Why the same cannot done to the common law of murder and necessity in the context of voluntary euthanasia beggars belief. Of course the opposition, though deadly, does not only emanate from the church. As we can see from the ferocious campaign against physicial-assisted suicide laws in Massachusetts by the Catholic Church and doctors. (Initiatives like this one have failed in California, Maine, and Hawaii.) As evolutionary scientist Jerry Coyne  observes in his excellent blog Why Evolution is True,

Why would doctors prolong suffering by withholding medication when they know the patient is doomed to a terrible end without it? Besides, as all doctors know, they already engage in a similar practice.  That involves giving overdoses of painkillers like morphine to terminal patients: overdoses that they know will kill them by stopping breathing.  The euphemism it goes by is “reducing pain,” since doctors are bound to do that if they can.  They ask a patient if he/she is in pain, and if the answer is “yes,” they give more morphine—often enough to cause death.

But if they do that, why not reduce the pain by ending the suffering deliberately and permanently? It amounts to exactly the same thing.

The truth is, this is a burden of responsibility that many doctors are inclined to resist. But that is not a good enough reason for allowing them to avoid it. After all in other areas – such as mental health – they are depriving people of important fundamental liberties sometimes by coercive means all the time.  Such onerous duties are carried out routinely be the medical profession and comes with many checks and supervision by tribunals and the courts. There is no reason why such a duty should not extend to people in Nicklinson and Martin’s position and any doctor resisting this sort of responsibility should think twice before entering the medical profession.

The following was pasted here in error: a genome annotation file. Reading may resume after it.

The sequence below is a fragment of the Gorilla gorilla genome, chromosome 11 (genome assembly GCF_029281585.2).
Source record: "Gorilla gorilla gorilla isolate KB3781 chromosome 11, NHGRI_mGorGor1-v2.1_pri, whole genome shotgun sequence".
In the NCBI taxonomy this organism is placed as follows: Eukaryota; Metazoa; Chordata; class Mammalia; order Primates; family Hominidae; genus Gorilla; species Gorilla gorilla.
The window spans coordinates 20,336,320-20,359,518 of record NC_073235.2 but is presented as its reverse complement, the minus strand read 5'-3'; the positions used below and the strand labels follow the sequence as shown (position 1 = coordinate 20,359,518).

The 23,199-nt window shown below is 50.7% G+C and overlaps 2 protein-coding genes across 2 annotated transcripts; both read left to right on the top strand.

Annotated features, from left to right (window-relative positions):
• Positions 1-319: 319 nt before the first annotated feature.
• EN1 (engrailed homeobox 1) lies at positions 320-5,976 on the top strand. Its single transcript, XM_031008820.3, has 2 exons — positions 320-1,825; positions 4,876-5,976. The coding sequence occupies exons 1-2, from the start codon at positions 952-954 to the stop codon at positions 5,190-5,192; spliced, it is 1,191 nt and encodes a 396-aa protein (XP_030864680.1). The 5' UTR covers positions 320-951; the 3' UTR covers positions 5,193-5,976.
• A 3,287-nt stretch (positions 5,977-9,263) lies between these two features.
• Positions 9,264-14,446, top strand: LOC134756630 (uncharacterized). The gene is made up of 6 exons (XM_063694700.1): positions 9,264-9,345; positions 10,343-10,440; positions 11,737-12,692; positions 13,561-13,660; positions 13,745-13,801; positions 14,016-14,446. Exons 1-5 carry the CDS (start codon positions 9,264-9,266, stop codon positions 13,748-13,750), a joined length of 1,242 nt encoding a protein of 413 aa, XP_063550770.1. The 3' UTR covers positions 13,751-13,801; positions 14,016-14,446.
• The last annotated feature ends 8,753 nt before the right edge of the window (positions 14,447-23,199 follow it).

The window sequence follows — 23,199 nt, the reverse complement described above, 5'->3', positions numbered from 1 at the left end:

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  1. Sean Fear says:

    Polly Toynbee and Richard Dawkins ruin their case by making it an anti-religious Issue. There are 26 Bishops, out of 768 Peers, and 650 MPs. The Bishops have no veto. However, the views of the BMA, a secular organisation, which is opposed to assisted suicide, carry enormous weight with Parliament.

  2. Domino says:

    Lofthouse, I think that comment was just too subtle.

    So how about a clue: Who signed the death certificates for:
    Harold Bramwell, Harold Eddleston, Harold Freeman and Harold Jackman (to name but a few)?

    And while I’m on, why are lawyers who are usually so careful about language (unlike journalists, who think their job is to abuse it) are so free and easy about the term “right to die”? The inventors of the term admit it’s a play on words, without any real ethical or legal basis.

  3. John Glass says:

    Why should i.e disabled individuals be forced to live against their will in an unwelcoming society?

    Society is not responsible for meeting the needs of all their members, and most “normal” people don’t care one way or the other about persons with Downes Syndrome, blindness or ADHD and would not employ them or accomodate them at cost to their own comfort or economic bottomline.

  4. John D says:

    Apparently, Mr Nicklinson refused food from the time the judgment turning down his assisted dying was passed; under the terms of a living will he signed up to in 2005, he refused any form of medical intervention such that when he contracted pneumonia it led inevitably to his death. The lesson to be learned from this sorry saga is to sign up your own living will and then you will not be forced to live a poor quality of life if you do not want to do so. The recent cases surrounding assisted dying will eventually lead to some form of permissive legislation being passed in due course, with clear safeguards to protect individuals and medical personnel. Watch this space…….